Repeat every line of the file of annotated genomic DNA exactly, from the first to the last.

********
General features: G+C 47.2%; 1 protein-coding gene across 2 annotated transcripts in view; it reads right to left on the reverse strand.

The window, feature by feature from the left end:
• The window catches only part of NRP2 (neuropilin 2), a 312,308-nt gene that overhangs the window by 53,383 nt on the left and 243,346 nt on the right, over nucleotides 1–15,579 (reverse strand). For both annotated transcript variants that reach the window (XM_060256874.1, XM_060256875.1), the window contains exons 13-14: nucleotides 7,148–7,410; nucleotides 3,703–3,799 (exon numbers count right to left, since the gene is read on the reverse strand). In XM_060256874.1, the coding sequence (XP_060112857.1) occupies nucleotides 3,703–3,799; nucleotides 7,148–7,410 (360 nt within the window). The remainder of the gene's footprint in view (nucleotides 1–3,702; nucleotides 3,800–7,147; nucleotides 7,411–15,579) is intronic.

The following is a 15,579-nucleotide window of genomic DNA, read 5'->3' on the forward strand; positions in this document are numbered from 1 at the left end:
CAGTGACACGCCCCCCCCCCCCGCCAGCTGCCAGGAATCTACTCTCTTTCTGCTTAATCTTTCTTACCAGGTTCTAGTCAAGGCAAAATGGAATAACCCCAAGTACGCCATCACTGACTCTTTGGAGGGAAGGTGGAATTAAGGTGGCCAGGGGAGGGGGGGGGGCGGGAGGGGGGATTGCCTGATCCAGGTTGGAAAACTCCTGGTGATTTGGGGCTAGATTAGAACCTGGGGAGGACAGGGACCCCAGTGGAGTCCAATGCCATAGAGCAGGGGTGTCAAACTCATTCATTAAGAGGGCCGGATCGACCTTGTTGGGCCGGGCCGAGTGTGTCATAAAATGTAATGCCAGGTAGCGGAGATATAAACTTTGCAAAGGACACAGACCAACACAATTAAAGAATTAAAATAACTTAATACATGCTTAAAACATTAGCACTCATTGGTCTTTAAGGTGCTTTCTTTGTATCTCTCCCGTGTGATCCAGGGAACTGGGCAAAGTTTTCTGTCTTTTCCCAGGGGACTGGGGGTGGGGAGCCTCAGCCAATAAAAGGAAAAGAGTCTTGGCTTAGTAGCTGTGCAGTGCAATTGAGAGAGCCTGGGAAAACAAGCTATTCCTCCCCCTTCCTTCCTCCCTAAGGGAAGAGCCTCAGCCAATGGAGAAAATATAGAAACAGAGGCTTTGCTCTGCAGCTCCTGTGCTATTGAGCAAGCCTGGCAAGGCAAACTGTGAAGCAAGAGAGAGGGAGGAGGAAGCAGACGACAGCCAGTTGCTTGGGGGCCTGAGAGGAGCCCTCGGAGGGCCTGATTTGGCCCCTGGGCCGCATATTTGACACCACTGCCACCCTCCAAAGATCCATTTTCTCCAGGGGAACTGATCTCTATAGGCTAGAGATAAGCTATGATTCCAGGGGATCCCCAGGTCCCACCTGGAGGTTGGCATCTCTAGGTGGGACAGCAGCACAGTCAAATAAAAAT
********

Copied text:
General features: G+C 47.2%; 1 protein-coding gene across 2 annotated transcripts in view; it reads right to left on the reverse strand.

The window, feature by feature from the left end:
• The window catches only part of NRP2 (neuropilin 2), a 312,308-nt gene that overhangs the window by 53,383 nt on the left and 243,346 nt on the right, over nucleotides 1–15,579 (reverse strand). For both annotated transcript variants that reach the window (XM_060256874.1, XM_060256875.1), the window contains exons 13-14: nucleotides 7,148–7,410; nucleotides 3,703–3,799 (exon numbers count right to left, since the gene is read on the reverse strand). In XM_060256874.1, the coding sequence (XP_060112857.1) occupies nucleotides 3,703–3,799; nucleotides 7,148–7,410 (360 nt within the window). The remainder of the gene's footprint in view (nucleotides 1–3,702; nucleotides 3,800–7,147; nucleotides 7,411–15,579) is intronic.

The following is a 15,579-nucleotide window of genomic DNA, read 5'->3' on the forward strand; positions in this document are numbered from 1 at the left end:
CAGTGACACGCCCCCCCCCCCCGCCAGCTGCCAGGAATCTACTCTCTTTCTGCTTAATCTTTCTTACCAGGTTCTAGTCAAGGCAAAATGGAATAACCCCAAGTACGCCATCACTGACTCTTTGGAGGGAAGGTGGAATTAAGGTGGCCAGGGGAGGGGGGGGGGCGGGAGGGGGGATTGCCTGATCCAGGTTGGAAAACTCCTGGTGATTTGGGGCTAGATTAGAACCTGGGGAGGACAGGGACCCCAGTGGAGTCCAATGCCATAGAGCAGGGGTGTCAAACTCATTCATTAAGAGGGCCGGATCGACCTTGTTGGGCCGGGCCGAGTGTGTCATAAAATGTAATGCCAGGTAGCGGAGATATAAACTTTGCAAAGGACACAGACCAACACAATTAAAGAATTAAAATAACTTAATACATGCTTAAAACATTAGCACTCATTGGTCTTTAAGGTGCTTTCTTTGTATCTCTCCCGTGTGATCCAGGGAACTGGGCAAAGTTTTCTGTCTTTTCCCAGGGGACTGGGGGTGGGGAGCCTCAGCCAATAAAAGGAAAAGAGTCTTGGCTTAGTAGCTGTGCAGTGCAATTGAGAGAGCCTGGGAAAACAAGCTATTCCTCCCCCTTCCTTCCTCCCTAAGGGAAGAGCCTCAGCCAATGGAGAAAATATAGAAACAGAGGCTTTGCTCTGCAGCTCCTGTGCTATTGAGCAAGCCTGGCAAGGCAAACTGTGAAGCAAGAGAGAGGGAGGAGGAAGCAGACGACAGCCAGTTGCTTGGGGGCCTGAGAGGAGCCCTCGGAGGGCCTGATTTGGCCCCTGGGCCGCATATTTGACACCACTGCCACCCTCCAAAGATCCATTTTCTCCAGGGGAACTGATCTCTATAGGCTAGAGATAAGCTATGATTCCAGGGGATCCCCAGGTCCCACCTGGAGGTTGGCATCTCTAGGTGGGACAGCAGCACAGTCAAATAAAAAT